FIG. 6 shows results of a second trial in which the scion ‘Pai’ (unpatented) was grafted onto tomato rootstock ‘Fortamino’ (unpatented), hybrid tomato rootstock ‘Espartano’, and tomato rootstock ‘Multiforf’ (unpatented), and the yield of scion ‘PaiPai’ when grafted onto tomato rootstock ‘Fortamino’, hybrid tomato rootstock ‘Espartano’, and tomato rootstock ‘Multifort’ was compared. The numbers above the bars are the yield in kg/plant, and the numbers inside the bars are the yield in boxes/Ha.

DETAILED DESCRIPTION

      There are numerous steps in the development of any novel, desirable plant germplasm. Plant breeding begins with the analysis and definition of problems and weaknesses of the current germplasm, the establishment of program goals, and the definition of specific breeding objectives. The next step is selection of germplasm that possess the traits to meet the program goals. The selected germplasm is crossed in order to recombine the desired traits and, through selection, varieties or parent lines are developed. The goal is to combine, in a single variety or hybrid, an improved combination of desirable traits from the parental germplasm. These important traits may include higher yield, field performance, fruit and agronomic quality such as firmness, color, content in soluble solids, acidity and viscosity, resistance to diseases and insects, and tolerance to drought and heat. As tomato fruits may be subject to mechanical harvesting for processing purposes, i.e., juice, paste, catsup, etc., uniformity of plant characteristics such as germination, growth rate, maturity and plant uniformity is also desirable.
      Choice of breeding or selection methods can depend on the mode of plant reproduction, the heritability of the trait(s) being improved, and the type of cultivar used commercially (e.g., F 1 hybrid cultivar, pureline cultivar, etc.). For highly heritable traits, a choice of superior individual plants evaluated at a single location will be effective, whereas for traits with low heritability, selection should be based on mean values obtained from replicated evaluations of families of related plants. Popular selection methods commonly include pedigree selection, modified pedigree selection, mass selection, and recurrent selection.
      The complexity of inheritance influences the choice of the breeding method. Backcross breeding is used to transfer one or a few favorable genes for a highly heritable trait into a desirable cultivar. This approach has been used extensively for breeding disease-resistant cultivars. Various recurrent selection techniques are used to improve quantitatively inherited traits controlled by numerous genes. The use of recurrent selection in self-pollinating crops depends on the ease of pollination, the frequency of successful hybrids from pollinations, and the number of hybrid offspring from each successful cross.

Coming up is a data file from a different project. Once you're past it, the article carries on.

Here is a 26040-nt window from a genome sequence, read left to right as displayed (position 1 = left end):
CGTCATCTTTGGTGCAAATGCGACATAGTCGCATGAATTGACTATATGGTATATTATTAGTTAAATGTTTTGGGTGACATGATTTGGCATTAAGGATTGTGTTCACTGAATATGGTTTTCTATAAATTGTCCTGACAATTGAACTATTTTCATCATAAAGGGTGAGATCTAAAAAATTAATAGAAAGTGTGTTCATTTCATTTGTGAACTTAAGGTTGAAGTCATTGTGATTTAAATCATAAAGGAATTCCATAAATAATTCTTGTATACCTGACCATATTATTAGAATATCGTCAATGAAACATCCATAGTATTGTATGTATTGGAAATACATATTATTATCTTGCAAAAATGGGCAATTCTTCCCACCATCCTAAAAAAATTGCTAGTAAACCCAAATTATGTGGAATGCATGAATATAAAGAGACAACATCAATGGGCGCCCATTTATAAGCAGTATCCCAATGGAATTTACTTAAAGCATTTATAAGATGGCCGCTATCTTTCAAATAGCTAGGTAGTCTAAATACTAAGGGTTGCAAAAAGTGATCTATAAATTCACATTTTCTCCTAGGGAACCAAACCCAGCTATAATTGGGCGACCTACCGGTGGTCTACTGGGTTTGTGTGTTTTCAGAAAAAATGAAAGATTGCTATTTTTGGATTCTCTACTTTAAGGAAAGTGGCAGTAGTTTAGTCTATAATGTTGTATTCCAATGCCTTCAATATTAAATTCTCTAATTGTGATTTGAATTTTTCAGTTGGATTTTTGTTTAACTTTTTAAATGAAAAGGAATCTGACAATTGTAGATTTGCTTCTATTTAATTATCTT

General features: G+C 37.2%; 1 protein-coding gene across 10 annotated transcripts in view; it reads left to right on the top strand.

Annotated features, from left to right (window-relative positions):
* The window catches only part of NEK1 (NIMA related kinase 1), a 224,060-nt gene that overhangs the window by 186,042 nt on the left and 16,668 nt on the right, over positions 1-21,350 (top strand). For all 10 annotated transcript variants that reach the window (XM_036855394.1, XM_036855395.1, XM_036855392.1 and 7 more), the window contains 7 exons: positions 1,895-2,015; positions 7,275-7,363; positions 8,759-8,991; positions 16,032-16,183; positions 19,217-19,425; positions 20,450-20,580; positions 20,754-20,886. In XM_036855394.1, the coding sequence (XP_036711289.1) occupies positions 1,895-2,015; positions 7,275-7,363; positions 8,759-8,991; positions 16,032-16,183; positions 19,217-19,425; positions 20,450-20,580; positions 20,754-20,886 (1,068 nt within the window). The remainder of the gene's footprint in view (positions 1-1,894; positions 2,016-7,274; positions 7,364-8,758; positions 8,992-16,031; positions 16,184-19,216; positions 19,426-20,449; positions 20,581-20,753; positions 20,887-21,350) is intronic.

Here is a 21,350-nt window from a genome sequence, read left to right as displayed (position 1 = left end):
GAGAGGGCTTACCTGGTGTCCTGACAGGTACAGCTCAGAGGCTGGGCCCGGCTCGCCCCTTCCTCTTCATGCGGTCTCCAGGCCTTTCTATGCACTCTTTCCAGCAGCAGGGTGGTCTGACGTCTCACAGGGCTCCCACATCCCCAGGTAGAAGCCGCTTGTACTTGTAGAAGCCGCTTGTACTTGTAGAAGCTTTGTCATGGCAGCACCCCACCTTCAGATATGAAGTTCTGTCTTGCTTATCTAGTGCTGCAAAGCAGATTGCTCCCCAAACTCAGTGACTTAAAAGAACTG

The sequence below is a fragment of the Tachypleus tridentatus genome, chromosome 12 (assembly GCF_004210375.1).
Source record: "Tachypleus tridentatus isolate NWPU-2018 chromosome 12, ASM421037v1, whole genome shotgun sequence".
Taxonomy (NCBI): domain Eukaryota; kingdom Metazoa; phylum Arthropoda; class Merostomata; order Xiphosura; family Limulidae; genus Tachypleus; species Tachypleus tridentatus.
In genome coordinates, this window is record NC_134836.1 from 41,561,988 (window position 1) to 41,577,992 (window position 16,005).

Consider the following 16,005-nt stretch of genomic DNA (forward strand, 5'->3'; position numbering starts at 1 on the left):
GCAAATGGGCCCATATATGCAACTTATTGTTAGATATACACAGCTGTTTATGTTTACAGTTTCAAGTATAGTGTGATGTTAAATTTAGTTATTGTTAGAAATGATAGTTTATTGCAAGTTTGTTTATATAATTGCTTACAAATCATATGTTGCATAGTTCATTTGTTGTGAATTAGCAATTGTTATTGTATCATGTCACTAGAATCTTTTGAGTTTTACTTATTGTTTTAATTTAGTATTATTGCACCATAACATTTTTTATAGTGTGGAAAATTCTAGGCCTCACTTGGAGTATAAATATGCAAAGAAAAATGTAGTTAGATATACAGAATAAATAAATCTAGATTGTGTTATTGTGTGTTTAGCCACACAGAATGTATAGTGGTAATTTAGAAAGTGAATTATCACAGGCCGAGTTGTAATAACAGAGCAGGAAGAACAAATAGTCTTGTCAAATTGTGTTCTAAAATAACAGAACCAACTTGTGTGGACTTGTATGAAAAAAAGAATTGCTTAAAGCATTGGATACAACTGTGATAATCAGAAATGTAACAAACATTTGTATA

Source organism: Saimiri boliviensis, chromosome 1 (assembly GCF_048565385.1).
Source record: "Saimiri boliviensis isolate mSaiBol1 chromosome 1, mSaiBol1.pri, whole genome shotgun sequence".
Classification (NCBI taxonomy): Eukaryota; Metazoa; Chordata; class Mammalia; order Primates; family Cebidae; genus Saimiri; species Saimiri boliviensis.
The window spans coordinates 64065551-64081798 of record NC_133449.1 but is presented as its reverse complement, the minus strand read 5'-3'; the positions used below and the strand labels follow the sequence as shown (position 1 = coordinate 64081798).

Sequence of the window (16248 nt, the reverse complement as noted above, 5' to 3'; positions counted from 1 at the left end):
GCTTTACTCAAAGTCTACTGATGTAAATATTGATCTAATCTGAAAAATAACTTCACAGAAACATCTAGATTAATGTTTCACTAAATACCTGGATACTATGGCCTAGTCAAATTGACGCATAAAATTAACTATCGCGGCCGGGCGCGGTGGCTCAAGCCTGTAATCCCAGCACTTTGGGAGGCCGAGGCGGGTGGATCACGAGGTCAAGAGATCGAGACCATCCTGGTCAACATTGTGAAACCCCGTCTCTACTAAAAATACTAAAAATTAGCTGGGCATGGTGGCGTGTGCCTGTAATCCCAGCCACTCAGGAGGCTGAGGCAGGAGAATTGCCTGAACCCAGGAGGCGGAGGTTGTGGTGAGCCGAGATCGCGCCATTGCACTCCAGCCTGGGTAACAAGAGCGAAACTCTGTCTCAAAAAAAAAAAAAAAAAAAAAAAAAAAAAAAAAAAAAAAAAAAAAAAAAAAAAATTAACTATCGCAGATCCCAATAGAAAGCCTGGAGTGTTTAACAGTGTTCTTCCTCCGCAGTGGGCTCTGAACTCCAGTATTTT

Each breeding program may include a periodic, objective evaluation of the efficiency of the breeding procedure. Evaluation criteria vary depending on the goal and objectives, but should include gain from selection per year based on comparisons to an appropriate standard, overall value of the advanced breeding lines, and number of successful cultivars produced per unit of input (e.g., per year, per dollar expended, etc.).
      Promising advanced breeding lines are thoroughly tested and compared to appropriate standards in environments representative of the commercial target area(s) for at least three years. The best lines can then be candidates for new commercial cultivars. Those still deficient in a few traits may be used as parents to produce new populations for further selection. These processes, which lead to the final step of marketing and distribution, may take from eight to twelve years from the time the first cross or selection is made.
      One goal of tomato breeding is to develop new, unique, and genetically superior tomato inbred lines and hybrids. A breeder can initially select and cross two or more parental lines, followed by repeated selfing and selection, producing many new genetic combinations. A plant breeder can then select which germplasms to advance to the next generation. These germplasms may then be grown under different geographical, climatic, and soil conditions, and further selections can be made during, and at the end of, the growing season. In the case of hybrid variety development, two parental lines may be crossed to produce F 1 progeny. A single-cross hybrid is produced when two inbred lines are crossed to produce an F 1 hybrid. Once the parental lines that give the best hybrid performance have been identified, the hybrid seed can be reproduced indefinitely as long as the homogeneity of the inbred parent is maintained.